Comment by Clair Dickson on June 1, 2008 at 1:03am
Carole--
The number I've heard is 100 queries. Then, re-evaluate what you have written to look for why it hasn't been grabbed. If you have feedback, use that to analyze your work.

If you didn't get a job at the first five places you applied, you wouldn't decalre yourself unemployable, would you? I hope not! Keep at it until you have a sample size that's worth acknowledging. And, in the meantime, write something else. Short stories, novel #2, etc.
Comment by Dana King on May 31, 2008 at 9:35am
I used to read the acknowledgments sections of books that were similar to mine, looking for agent mentions, on the assumption they had at least some kind of track record selling what I was writing, more or less. Then a little web research to see if they were looking for authors and submission guidelines. That's how I found mine.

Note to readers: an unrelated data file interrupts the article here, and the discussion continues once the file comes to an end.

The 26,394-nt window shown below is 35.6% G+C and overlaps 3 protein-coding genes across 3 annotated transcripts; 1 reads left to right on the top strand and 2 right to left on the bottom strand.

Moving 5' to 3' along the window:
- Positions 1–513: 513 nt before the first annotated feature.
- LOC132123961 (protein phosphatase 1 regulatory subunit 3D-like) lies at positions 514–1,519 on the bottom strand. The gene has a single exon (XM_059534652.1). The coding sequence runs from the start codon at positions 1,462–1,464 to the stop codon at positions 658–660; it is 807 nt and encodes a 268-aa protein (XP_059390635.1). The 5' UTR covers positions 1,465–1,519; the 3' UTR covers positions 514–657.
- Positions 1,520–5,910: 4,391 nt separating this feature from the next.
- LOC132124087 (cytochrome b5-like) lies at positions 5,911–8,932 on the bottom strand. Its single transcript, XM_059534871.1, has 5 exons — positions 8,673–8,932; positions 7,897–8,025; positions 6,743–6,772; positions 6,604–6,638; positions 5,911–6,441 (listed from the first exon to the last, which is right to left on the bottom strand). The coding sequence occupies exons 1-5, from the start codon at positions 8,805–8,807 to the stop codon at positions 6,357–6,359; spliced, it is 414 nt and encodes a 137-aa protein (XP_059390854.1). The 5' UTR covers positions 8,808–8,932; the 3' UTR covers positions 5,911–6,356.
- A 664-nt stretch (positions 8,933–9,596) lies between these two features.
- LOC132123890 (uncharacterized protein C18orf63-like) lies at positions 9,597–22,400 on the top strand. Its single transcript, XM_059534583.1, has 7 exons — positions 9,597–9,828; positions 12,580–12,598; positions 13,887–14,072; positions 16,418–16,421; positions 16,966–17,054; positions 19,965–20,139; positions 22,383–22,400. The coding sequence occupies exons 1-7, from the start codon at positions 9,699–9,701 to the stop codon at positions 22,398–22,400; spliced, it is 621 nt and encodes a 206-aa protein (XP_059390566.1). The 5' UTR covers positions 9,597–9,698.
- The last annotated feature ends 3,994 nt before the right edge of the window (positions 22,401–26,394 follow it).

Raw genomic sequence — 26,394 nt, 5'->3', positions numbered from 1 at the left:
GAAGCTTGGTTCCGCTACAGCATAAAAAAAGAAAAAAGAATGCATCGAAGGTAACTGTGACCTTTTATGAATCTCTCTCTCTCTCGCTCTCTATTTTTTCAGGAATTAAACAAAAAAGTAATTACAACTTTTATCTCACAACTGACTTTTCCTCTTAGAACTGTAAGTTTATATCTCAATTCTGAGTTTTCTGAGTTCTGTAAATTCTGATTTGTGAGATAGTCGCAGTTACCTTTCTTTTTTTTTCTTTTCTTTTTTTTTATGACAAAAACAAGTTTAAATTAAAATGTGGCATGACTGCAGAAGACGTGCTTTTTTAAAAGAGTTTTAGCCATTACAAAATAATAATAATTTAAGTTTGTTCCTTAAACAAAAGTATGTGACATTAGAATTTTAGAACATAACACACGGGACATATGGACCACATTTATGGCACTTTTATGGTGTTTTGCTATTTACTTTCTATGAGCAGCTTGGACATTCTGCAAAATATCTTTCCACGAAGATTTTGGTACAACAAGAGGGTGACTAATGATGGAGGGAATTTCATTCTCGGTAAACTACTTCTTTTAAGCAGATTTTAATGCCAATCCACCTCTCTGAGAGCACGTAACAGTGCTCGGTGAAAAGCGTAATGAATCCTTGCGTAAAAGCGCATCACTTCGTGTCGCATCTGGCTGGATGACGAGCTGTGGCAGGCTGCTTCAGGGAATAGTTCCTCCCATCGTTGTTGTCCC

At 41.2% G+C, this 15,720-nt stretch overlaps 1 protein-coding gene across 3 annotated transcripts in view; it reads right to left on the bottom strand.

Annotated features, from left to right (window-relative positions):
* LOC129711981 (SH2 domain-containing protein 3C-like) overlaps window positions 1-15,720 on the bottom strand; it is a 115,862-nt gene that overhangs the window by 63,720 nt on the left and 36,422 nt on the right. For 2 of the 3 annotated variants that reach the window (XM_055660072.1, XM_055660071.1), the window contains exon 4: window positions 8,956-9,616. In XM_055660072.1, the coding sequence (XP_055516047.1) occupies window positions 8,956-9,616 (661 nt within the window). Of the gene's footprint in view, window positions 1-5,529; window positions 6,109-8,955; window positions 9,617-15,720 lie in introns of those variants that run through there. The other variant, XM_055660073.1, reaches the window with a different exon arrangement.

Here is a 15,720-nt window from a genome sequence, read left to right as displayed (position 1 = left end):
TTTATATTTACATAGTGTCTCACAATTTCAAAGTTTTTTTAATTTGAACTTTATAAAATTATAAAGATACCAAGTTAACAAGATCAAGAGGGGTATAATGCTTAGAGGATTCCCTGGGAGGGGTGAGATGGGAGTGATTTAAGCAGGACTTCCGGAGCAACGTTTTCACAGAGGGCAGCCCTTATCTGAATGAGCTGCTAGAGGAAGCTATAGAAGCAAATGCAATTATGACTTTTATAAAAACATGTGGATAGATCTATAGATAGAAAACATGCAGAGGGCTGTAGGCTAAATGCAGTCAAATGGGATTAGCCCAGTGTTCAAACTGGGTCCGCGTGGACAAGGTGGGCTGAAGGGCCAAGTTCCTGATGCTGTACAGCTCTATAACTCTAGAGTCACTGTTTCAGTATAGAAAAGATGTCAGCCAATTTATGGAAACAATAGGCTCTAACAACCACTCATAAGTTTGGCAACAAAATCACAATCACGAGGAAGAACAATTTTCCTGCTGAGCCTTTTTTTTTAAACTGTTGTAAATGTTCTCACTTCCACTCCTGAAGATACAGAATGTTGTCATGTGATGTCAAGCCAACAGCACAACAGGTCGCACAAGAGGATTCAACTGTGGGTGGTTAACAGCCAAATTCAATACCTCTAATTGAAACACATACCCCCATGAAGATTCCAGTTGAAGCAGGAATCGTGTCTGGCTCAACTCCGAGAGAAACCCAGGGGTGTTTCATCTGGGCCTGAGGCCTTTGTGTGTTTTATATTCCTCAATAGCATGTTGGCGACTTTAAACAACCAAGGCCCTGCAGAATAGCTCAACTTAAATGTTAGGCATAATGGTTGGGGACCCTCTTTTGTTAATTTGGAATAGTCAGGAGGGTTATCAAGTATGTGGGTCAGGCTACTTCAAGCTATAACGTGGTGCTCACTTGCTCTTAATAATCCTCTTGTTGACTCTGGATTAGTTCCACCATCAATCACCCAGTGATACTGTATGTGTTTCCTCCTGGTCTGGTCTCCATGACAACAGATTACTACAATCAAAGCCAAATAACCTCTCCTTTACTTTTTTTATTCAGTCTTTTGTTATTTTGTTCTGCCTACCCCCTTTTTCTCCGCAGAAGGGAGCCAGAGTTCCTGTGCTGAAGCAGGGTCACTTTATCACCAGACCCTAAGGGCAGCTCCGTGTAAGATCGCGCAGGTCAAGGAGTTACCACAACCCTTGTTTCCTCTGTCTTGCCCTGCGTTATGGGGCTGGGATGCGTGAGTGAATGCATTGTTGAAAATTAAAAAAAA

Comment by carole gill on May 31, 2008 at 7:04am
duh! I see! listen, while I have your ear--and you're very kind--how long to you go for? do you just keep trying different Agents? btw I won't bombard you with more questions! I promise!
Comment by Jon McGoran as D. H. Dublin on May 31, 2008 at 6:28am
Actually, I just mean send the same thing out somewhere else, not write something new... lthough if you can do that, too, what the heck, right?
Comment by carole gill on May 31, 2008 at 6:16am
good advice! the thing is, don't have anything else to send out at the moment. been focused on that darn thing for ten months!
But I know what you mean--I'll start the next award winning (ho ho) short story for Ellery queen or something!
excellent idea--refocusing optimism! I'll remember that and thanks!